HBO long ago earned the cachet as the most innovative premium cable channel with "The Larry Sanders Show," "Oz" and more recently, "The Sopranos." That leaves its smaller rival, Showtime, with catching up to do.
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'Beggars and Choosers'
When: Tomorrow at 10 p.m. on Showtime
Starring: Brian Kerwin, Carol Kane, Isabella Hoffman, Charlotte Ross
Last summer Showtime got into original programming in earnest with "Linc's" and "Rude Awakening." Both comedies are back with new episodes this month and they're joined by the new drama "Beggars and Choosers" (premieres tomorrow at 10 p.m.), an inside look at the cutthroat world of network television programming.
Too bad the show isn't as cutthroat as the industry it seeks to parody.
"Beggars and Choosers" was created by Brandon Tartikoff, NBC's wunderkind programmer who died in 1997, and novelist Peter Lefcourt.
Given Tartikoff's involvement it's not surprising -- and disappointing -- the character in "Beggars and Choosers" who has his job comes off as positively saint-like compared to his peers.
Brian Kerwin stars as Rob Malone, head of programming for LGT, a broadcast network probably ranked somewhere below Fox, but above UPN in the Nielsen ratings. Poor Malone faces crises at every turn, from a Jerry Seinfeld-like star who wants more money to an egomaniacal producer intent on trashing American consumerism, the very foundation TV is built upon.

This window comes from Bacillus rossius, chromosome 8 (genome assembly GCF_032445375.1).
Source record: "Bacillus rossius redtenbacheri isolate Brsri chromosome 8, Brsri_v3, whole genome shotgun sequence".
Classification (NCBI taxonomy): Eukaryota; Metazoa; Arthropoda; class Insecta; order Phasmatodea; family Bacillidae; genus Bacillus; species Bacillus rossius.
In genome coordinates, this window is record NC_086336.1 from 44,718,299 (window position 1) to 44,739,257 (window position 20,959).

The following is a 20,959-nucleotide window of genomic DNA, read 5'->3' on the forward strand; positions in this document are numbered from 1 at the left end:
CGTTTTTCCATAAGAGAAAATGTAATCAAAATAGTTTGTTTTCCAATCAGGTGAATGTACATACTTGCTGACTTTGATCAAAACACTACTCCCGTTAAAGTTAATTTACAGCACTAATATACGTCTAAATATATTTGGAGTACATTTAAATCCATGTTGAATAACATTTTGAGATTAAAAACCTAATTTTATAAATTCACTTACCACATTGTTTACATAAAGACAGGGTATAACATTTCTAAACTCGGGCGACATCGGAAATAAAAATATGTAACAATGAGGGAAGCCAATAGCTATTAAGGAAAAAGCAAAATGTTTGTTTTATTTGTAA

Malone is surrounded by power-hungry lieutenants, including vice president of development Lori Volpone (Charlotte Ross), who is eager to see him fail so she can inherit his position.
Lori also has an odd phone-sex relationship with agent Brad Advail (William McNamara). Odd because they get off on describing scenarios where they're at the parties of Hollywood elite like Tom Cruise and Nicole Kidman. Food also comes into play.
"Oh yes, tell me more about the marmalade," Brad begs.
That's one of the few unpredictable turns in tomorrow's two-hour premiere. Everything else that's supposed to be a shock is telegraphed well in advance. Everything meant to surprise falls hopelessly flat.
Lefcourt, a talented novelist ("The Deal," "The Dreyfus Affair"), wrote the premiere, and it's stunning the show seems so much like conventional TV. "Beggars and Choosers" is rated TV-MA, but aside from some profanity and a few glimpses of nudity, there's nothing here that couldn't be on network TV. I've seen more shocking episodes of "The Practice."
While much of the show rings true -- executives calling in for overnight ratings at 7 a.m., Malone scheduling shows he knows are trash -- "Beggars and Choosers" lacks the bite that made "Larry Sanders" a hit. Even a cameo by Bea Arthur seems gratuitous and uninspired.
As for the show's title, it comes from an axiom coined by Tartikoff: "If you want to create, you are by definition a beggar. You will have to sell your ideas to one of a small number of television executives empowered to transform your fantasy into reality. They are the choosers."
At this point, "Beggars and Choosers" begs for more edgy, unpredictable scripts.